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ARS Home » Northeast Area » Beltsville, Maryland (BARC) » Beltsville Agricultural Research Center » Systematic Entomology Laboratory » Research » Publications at this Location » Publication #402883

Research Project: Systematics of Beetles, Flies, Moths and Wasps with an Emphasis on Agricultural Pests, Invasive Species, Biological Control Agents, and Food Security

Location: Systematic Entomology Laboratory

Title: Moss-inhabiting beetles of the West Indies (Insecta: Coleoptera)

item Konstantinov, Alexander - Alex
item BASELGA, A. - University Of Santiago
item ANDERSON, ROBERT - Canadian Museum Of Nature
item CARLTON, CHRISTOPHER - Louisana State University
item GUSAROV, VLADIMIR - University Of Oslo
item IVIE, MICHAEL - Montana State University
item OWENS, BRITTANY - Louisiana State University
item Sokolov, Igor
item TISHECKIN, ALEXEY - California Department Of Food And Agriculture

Submitted to: Journal of Insect Biodiversity
Publication Type: Peer Reviewed Journal
Publication Acceptance Date: 4/11/2023
Publication Date: 5/9/2023
Citation: Konstantinov, A.S., Baselga, A., Anderson, R.S., Carlton, C., Gusarov, V., Ivie, M.A., Owens, B., Sokolov, I.M., Tisheckin, A. 2023. Moss-inhabiting beetles of the West Indies (Insecta: Coleoptera). Journal of Insect Biodiversity. 38(2):48-72.

Interpretive Summary: Beetles are among the most important insects for U.S. agriculture. Many are serious pests and feed on crops destroying valuable plants costing millions of dollars annually. Others are important biological control agents that can be used to control unwanted and invasive weeds. This work results from 16 years of beetle explorations in the West Indies and documents a diversity of beetles in moss cushions of the archipelago. In total 1711 adult beetles were collected. They belong to 234 species from 30 families. Beetle assemblages on different kind of moss are discussed as well as their food specialization, morphological traits and patterns of distribution. Representatives of most beetle families that occur in mosses are illustrated. The study will be useful to evolutionary biologists, biogeographers, ecologists, and anyone interested in diversity of beetles.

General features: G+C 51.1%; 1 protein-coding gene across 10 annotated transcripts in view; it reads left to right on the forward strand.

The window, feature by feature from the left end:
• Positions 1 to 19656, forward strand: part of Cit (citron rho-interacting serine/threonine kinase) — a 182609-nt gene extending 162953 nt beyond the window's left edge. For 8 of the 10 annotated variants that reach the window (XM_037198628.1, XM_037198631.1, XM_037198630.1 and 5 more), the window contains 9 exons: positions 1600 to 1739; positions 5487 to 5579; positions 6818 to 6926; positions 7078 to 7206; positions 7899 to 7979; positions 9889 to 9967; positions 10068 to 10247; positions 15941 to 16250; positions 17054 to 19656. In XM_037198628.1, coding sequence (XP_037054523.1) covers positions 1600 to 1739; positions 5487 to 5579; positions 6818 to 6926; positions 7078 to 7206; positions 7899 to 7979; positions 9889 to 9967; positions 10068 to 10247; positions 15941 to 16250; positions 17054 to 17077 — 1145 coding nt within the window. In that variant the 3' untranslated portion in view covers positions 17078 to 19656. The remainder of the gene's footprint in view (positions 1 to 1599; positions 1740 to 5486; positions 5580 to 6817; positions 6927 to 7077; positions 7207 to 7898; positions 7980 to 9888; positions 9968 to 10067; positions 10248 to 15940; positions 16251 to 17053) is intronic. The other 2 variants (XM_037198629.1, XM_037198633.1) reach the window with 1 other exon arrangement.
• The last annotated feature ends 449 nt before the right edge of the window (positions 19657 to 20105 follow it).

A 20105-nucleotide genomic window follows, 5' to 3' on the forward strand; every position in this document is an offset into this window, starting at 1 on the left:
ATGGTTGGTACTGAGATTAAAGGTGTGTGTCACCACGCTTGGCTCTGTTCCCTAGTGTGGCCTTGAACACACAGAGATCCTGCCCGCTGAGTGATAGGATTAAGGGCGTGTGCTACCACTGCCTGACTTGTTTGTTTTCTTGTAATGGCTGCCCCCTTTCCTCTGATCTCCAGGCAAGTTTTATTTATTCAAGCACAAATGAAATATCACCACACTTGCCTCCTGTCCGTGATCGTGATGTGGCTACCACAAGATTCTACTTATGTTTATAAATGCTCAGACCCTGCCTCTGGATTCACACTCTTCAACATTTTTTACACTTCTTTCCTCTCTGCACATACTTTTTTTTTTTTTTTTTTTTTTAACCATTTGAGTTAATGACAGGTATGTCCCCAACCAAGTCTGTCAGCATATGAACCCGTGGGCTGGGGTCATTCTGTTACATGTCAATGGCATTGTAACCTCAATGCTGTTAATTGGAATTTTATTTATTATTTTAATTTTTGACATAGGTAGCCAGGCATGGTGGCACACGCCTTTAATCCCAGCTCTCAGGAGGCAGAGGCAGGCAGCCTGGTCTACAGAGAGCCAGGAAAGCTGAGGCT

Technical Abstract: This study is the first attempt to assess the diversity of beetles (Coleoptera) in terrestrial moss cushions on three West Indian islands: Hispaniola, Jamaica, and Puerto Rico based on 10 years of moss sampling in 18 localities. In total 1711 adult beetles were collected. They belong to 234 species from 30 families. The most species and specimen rich families are Staphylinidae (86 morphospecies and 1195 specimens), Curculionidae (61 and 131 respectively), and Chrysomelidae (16 and 185). Moss cushions host a diverse fauna of mycophagous and saprophagous coleopterans together with predaceous species of beetles besides basic bryobionts feeding on moss tissues. Our results suggest that community composition in moss inhabiting beetles is determined both by geographical isolation processes and, to a lesser degree, by environmental variation across altitudinal gradients. This confirms that the greater relevance of geographical isolation is a common pattern in organisms with limited dispersal ability. Beetle abundance was not significantly related to either the volume of moss or the substrate. Despite being not significant (but close to), the observed trend was to higher beetle abundance in moss cushions collected on trees than in those collected on soil/rock. This may be resulting from the greater diversity of fungi and higher number of beetle fungivores associated with tree growing moss communities.